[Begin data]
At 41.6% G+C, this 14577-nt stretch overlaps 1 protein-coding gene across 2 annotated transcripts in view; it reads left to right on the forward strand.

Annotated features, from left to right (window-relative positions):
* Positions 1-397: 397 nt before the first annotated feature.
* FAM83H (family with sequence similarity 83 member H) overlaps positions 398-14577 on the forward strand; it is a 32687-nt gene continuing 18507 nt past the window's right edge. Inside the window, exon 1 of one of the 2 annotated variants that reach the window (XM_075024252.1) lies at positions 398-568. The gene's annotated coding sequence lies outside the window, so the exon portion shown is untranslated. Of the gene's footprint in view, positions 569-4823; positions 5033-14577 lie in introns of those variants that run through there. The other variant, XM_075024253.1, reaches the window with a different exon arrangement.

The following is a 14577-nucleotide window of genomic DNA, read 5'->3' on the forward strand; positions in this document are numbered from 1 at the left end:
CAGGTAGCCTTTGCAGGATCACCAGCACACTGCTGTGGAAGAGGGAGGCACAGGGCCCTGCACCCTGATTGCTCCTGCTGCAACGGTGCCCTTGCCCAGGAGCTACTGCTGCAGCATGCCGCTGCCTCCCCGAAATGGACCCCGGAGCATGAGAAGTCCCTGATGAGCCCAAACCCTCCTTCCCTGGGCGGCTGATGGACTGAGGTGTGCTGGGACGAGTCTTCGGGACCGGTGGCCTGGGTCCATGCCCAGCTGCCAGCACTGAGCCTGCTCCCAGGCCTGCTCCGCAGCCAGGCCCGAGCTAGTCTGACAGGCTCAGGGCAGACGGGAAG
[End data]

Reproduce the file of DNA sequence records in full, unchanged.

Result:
At 41.6% G+C, this 14577-nt stretch overlaps 1 protein-coding gene across 2 annotated transcripts in view; it reads left to right on the forward strand.

Annotated features, from left to right (window-relative positions):
* Positions 1-397: 397 nt before the first annotated feature.
* FAM83H (family with sequence similarity 83 member H) overlaps positions 398-14577 on the forward strand; it is a 32687-nt gene continuing 18507 nt past the window's right edge. Inside the window, exon 1 of one of the 2 annotated variants that reach the window (XM_075024252.1) lies at positions 398-568. The gene's annotated coding sequence lies outside the window, so the exon portion shown is untranslated. Of the gene's footprint in view, positions 569-4823; positions 5033-14577 lie in introns of those variants that run through there. The other variant, XM_075024253.1, reaches the window with a different exon arrangement.

The following is a 14577-nucleotide window of genomic DNA, read 5'->3' on the forward strand; positions in this document are numbered from 1 at the left end:
CAGGTAGCCTTTGCAGGATCACCAGCACACTGCTGTGGAAGAGGGAGGCACAGGGCCCTGCACCCTGATTGCTCCTGCTGCAACGGTGCCCTTGCCCAGGAGCTACTGCTGCAGCATGCCGCTGCCTCCCCGAAATGGACCCCGGAGCATGAGAAGTCCCTGATGAGCCCAAACCCTCCTTCCCTGGGCGGCTGATGGACTGAGGTGTGCTGGGACGAGTCTTCGGGACCGGTGGCCTGGGTCCATGCCCAGCTGCCAGCACTGAGCCTGCTCCCAGGCCTGCTCCGCAGCCAGGCCCGAGCTAGTCTGACAGGCTCAGGGCAGACGGGAAG